Hello Margaret, it is rare to find larger sized Ceanothus as they are usually quite short-lived and don't normally live longer than 6 - 8 years. We do have a selection of larger shrubs on our site like Hamamelis, Hydrangeas, Magnolias, Acer, Cornus, Cotinus, Philadelphus, Syringa and Viburnum, so you may find something of interest. They will be listed in this section. http://www.crocus.co.uk/plants/ I hope this helps. Helen Plant Doctor

      Answered on 12/8/2009 by Crocus Helpdesk
  • Q:

    Rabbit proof shrubs

    Dear Sirs We are planning to plant a 30mt long border with flowering shrubs and have assorted colours of Rhododendrons in mind. Our main concern is that the shrubs must be rabbit proof as the border is adjacent to woods and a large grassed area. Also, where possible we would like to have 'flowers' on the shrubs throughout the summer. Would you be able to provide a picking list of suitable shrubs? Thank you for your prompt attention Andy
    Asked on 6/15/2009 by Clark, Andy (buying)

    1 answer

    • A:

      Hello there, These are really troublesome pests, and there are no effective deterrents available (apart from getting a guard dog) which will be any help to you. They tend to prefer leaves and soft stems rather than flowers and woody stems, and they seem to prefer feeding in exposed positions and often nibble plants at the edge of borders. This habit can be used to the gardener's advantage by planting more valuable subjects in the centre of beds. In winter, when food is scarce, deciduous plants at the edge of beds will not interest rabbits, and will help protect winter flowers in the centre. Below is a list of flowering shrubs which they usually tend to leave alone. Buddleia davidii, Ceanothus Cistus Cotoneaster dammeri Deutzia Hebe Hypericum Hydrangea Mahonia aquifolium Potentilla fructicosa Rhododendron spp. I hope this helps. Helen Plant Doctor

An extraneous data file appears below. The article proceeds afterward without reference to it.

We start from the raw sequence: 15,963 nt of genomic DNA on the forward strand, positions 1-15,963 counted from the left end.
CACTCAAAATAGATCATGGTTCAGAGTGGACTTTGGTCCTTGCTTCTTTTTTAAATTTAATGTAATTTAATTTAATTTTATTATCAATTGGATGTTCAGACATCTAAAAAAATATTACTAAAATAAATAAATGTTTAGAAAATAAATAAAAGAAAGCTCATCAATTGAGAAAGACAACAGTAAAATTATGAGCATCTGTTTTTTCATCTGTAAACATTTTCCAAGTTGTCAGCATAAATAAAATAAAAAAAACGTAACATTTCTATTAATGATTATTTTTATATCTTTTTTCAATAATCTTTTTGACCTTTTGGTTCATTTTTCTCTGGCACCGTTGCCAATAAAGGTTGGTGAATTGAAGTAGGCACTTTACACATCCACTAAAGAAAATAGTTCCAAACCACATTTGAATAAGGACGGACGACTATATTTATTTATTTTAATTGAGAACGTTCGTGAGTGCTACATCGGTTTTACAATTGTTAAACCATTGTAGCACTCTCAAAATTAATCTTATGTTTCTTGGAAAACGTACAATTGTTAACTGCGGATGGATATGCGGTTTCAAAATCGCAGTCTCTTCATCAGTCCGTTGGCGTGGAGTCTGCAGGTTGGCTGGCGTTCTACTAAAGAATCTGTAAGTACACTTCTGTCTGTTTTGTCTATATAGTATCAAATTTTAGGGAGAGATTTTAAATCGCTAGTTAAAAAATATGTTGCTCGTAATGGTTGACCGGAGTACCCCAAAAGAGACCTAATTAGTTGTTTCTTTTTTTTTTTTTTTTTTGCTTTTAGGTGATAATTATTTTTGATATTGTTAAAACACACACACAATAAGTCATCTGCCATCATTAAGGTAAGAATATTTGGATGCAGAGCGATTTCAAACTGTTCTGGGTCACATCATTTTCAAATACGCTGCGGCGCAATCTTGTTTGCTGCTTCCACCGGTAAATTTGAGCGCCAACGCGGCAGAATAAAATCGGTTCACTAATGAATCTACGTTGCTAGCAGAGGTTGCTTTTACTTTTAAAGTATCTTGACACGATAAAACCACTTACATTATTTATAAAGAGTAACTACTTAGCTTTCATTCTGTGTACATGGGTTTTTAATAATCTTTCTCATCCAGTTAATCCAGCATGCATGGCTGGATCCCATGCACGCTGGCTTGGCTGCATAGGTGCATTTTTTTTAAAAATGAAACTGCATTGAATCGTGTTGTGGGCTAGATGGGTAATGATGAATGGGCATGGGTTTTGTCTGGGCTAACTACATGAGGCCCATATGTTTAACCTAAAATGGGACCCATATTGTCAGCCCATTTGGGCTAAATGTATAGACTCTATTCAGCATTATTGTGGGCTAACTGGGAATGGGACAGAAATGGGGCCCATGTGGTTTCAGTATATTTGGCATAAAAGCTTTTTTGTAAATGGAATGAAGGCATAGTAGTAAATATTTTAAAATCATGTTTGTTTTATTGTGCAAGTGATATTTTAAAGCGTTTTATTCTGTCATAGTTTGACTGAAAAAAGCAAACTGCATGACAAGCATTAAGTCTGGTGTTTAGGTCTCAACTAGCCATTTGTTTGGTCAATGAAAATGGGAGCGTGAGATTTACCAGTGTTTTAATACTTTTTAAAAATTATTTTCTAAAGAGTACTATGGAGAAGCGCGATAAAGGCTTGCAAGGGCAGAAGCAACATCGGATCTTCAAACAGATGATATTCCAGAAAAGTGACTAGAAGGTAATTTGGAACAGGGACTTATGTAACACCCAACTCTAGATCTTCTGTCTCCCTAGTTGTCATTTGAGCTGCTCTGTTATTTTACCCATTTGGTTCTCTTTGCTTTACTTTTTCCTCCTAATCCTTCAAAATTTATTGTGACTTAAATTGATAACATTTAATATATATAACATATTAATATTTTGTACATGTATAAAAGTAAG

Answered on 6/17/2009 by Crocus Helpdesk
  • Q:

    When is the best time to plant the border on a budget?

    We are intrested in purchasing the plants suggested on 'money's tight' pre-planned border. Can you suggest when it is best to plant these plants?
    Asked on 2/3/2006 by sarah keeling

    1 answer

    • A:

      As a rule hardy plants grown in containers (such as the majority of the ones we sell), can be planted at any time of year as long as the soil isn't frozen solid. The best times to plant however are in the autumn when the soil is still warm enough to encourage root growth but the plant isn't in active growth, or in spring before the temperatures start to rise. You can also plant in mid summer as long as you make sure the plants are kept well watered.

      Answered on 2/6/2006 by Crocus
  • Q:

    What is wrong with my Ceanothus?

    I moved to a new house last August and was pleased to see a good sized Ceanothus shrub in the garden as I love these. However this year after flowering it looks almost dead. All the leaves have dried completely and when I break the small branches they appear to have no moisture left in them. All the surrounding plants are fine. Do you think it will revive if I prune it?
    Asked on 7/31/2005 by claire hartley

    1 answer

    • A:

      Ceanothus are not particularly long-lived plants so it may simply have just come to the end of its life - or it could have dried out too much this summer. I wouldn't recommend pruning it to try and revive it as most Ceanothus don't respond well to hard pruning, so if it looks really bad, then the best thing to do would be to dig it up and replace it with another.

      Answered on 8/1/2005 by Crocus
Displaying questions 1-10Previous | Next »